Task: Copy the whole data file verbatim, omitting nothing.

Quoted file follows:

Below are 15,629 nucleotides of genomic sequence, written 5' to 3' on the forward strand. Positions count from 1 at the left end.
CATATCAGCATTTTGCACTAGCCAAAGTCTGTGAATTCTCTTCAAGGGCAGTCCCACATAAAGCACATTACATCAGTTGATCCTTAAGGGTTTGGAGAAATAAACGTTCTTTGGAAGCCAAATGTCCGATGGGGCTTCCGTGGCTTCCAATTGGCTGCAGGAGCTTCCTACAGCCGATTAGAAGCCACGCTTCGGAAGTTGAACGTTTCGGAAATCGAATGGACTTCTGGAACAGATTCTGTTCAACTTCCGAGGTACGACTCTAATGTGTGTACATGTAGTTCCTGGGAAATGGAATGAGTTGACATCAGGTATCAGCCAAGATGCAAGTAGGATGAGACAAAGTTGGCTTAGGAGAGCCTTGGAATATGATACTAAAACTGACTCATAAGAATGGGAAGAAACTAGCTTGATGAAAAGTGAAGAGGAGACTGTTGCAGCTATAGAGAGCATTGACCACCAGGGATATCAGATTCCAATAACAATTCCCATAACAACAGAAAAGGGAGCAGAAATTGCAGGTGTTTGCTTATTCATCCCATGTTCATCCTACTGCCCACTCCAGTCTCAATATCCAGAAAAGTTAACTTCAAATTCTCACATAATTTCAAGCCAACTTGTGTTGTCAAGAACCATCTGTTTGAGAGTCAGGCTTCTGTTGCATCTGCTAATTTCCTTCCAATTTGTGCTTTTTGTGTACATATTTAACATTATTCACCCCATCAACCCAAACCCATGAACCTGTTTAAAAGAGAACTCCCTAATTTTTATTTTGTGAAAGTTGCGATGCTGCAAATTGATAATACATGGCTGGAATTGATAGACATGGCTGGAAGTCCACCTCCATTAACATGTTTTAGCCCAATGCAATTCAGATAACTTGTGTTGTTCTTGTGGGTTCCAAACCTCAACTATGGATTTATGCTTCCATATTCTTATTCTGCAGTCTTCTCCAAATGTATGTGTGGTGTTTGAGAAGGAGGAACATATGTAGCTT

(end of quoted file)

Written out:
Below are 15,629 nucleotides of genomic sequence, written 5' to 3' on the forward strand. Positions count from 1 at the left end.
CATATCAGCATTTTGCACTAGCCAAAGTCTGTGAATTCTCTTCAAGGGCAGTCCCACATAAAGCACATTACATCAGTTGATCCTTAAGGGTTTGGAGAAATAAACGTTCTTTGGAAGCCAAATGTCCGATGGGGCTTCCGTGGCTTCCAATTGGCTGCAGGAGCTTCCTACAGCCGATTAGAAGCCACGCTTCGGAAGTTGAACGTTTCGGAAATCGAATGGACTTCTGGAACAGATTCTGTTCAACTTCCGAGGTACGACTCTAATGTGTGTACATGTAGTTCCTGGGAAATGGAATGAGTTGACATCAGGTATCAGCCAAGATGCAAGTAGGATGAGACAAAGTTGGCTTAGGAGAGCCTTGGAATATGATACTAAAACTGACTCATAAGAATGGGAAGAAACTAGCTTGATGAAAAGTGAAGAGGAGACTGTTGCAGCTATAGAGAGCATTGACCACCAGGGATATCAGATTCCAATAACAATTCCCATAACAACAGAAAAGGGAGCAGAAATTGCAGGTGTTTGCTTATTCATCCCATGTTCATCCTACTGCCCACTCCAGTCTCAATATCCAGAAAAGTTAACTTCAAATTCTCACATAATTTCAAGCCAACTTGTGTTGTCAAGAACCATCTGTTTGAGAGTCAGGCTTCTGTTGCATCTGCTAATTTCCTTCCAATTTGTGCTTTTTGTGTACATATTTAACATTATTCACCCCATCAACCCAAACCCATGAACCTGTTTAAAAGAGAACTCCCTAATTTTTATTTTGTGAAAGTTGCGATGCTGCAAATTGATAATACATGGCTGGAATTGATAGACATGGCTGGAAGTCCACCTCCATTAACATGTTTTAGCCCAATGCAATTCAGATAACTTGTGTTGTTCTTGTGGGTTCCAAACCTCAACTATGGATTTATGCTTCCATATTCTTATTCTGCAGTCTTCTCCAAATGTATGTGTGGTGTTTGAGAAGGAGGAACATATGTAGCTT